Mosses and their microbial partners are important players in fertilizing the boreal forests that make up nearly a third of all Earth’s forests. But climate may be changing mosses’ role in how these forests access nutrients, according to a new study led by the Center for Ecosystem Science and Society (Ecoss) at Northern Arizona University… Read more
Warming global temperatures are changing life on every continent on Earth, including Antarctica, where more microbes are moving in to territory previously covered by ice. How these microbes respond to warming offers us clues about what future Antarctica will look like and who will thrive there. Microbial ecologist and PhD candidate Alicia Purcell from the Center for Ecosystem… Read more
As Arctic tundra has warmed more than twice as fast as the rest of the… Read more
If the fate of carbon is a test that planet Earth is taking right now, one of the answer keys is likely to be found in soil, where microorganisms—which account for nearly 15 percent of global biomass, by some estimates—eat, store and respire carbon and other nutrients. As Earth warms, how these microbes change the way they live will have potentially big consequences for where the carbon goes.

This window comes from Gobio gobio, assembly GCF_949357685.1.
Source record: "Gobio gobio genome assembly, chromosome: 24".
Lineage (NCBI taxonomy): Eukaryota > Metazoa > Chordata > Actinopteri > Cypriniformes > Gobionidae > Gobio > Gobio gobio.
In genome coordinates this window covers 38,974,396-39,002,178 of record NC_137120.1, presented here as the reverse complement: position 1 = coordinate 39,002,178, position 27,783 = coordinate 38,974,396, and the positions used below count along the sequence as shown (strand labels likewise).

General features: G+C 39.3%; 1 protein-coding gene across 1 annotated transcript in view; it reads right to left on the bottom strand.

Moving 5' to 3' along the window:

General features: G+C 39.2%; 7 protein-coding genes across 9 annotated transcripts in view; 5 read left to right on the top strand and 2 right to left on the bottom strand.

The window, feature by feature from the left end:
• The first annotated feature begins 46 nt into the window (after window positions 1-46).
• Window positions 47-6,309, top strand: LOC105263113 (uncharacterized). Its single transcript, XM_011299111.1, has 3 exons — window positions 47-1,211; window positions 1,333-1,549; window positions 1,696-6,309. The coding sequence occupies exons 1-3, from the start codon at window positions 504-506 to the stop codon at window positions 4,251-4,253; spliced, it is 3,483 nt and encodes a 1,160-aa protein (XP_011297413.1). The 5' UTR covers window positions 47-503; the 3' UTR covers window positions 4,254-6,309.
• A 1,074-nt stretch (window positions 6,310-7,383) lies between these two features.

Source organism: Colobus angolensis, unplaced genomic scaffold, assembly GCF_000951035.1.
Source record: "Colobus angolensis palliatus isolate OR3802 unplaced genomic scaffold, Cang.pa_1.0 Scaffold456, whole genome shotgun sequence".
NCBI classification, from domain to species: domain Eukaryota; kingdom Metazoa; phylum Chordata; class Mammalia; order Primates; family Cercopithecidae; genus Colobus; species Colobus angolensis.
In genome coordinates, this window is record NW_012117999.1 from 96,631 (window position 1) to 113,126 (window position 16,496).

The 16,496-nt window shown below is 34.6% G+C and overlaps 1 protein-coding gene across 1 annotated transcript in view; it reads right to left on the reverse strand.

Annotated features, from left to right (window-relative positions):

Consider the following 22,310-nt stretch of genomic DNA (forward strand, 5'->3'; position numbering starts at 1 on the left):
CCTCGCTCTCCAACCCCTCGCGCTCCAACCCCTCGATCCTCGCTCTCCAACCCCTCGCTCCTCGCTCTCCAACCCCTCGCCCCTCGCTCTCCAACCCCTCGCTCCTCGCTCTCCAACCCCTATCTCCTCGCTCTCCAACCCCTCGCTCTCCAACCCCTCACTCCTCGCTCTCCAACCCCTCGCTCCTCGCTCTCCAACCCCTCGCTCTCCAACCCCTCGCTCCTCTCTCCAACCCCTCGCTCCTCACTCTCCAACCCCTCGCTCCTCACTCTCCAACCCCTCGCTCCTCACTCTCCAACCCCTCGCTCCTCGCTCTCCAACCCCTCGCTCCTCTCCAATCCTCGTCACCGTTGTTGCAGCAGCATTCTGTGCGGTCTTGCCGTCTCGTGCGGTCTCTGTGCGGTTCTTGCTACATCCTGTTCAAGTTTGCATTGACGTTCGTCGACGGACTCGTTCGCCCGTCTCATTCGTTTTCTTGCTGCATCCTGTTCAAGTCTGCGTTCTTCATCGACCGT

Now, a team led… Read more
Asthma and chronic rhinosinusitis (CRS)—sinus inflammation that lasts for at least three months—are serious and costly diseases, and both are on the rise. According to the American Academy of Allergy, Asthma and Immunology, CRS affects up to 16 percent of the U.S. adult population and eats up a staggering 5 percent of the country’s healthcare budget each year. Asthma,… Read more
According to the National Institutes for Health, asthma is a chronic lung disease affecting more than 300 million people worldwide—25 million in the U.S. alone, including 7 million children. Because it inflames and narrows the airways, the disease significantly affects quality of life, causing recurring periods of wheezing, chest tightness, shortness of breath and coughing.
The incidence of asthma… Read more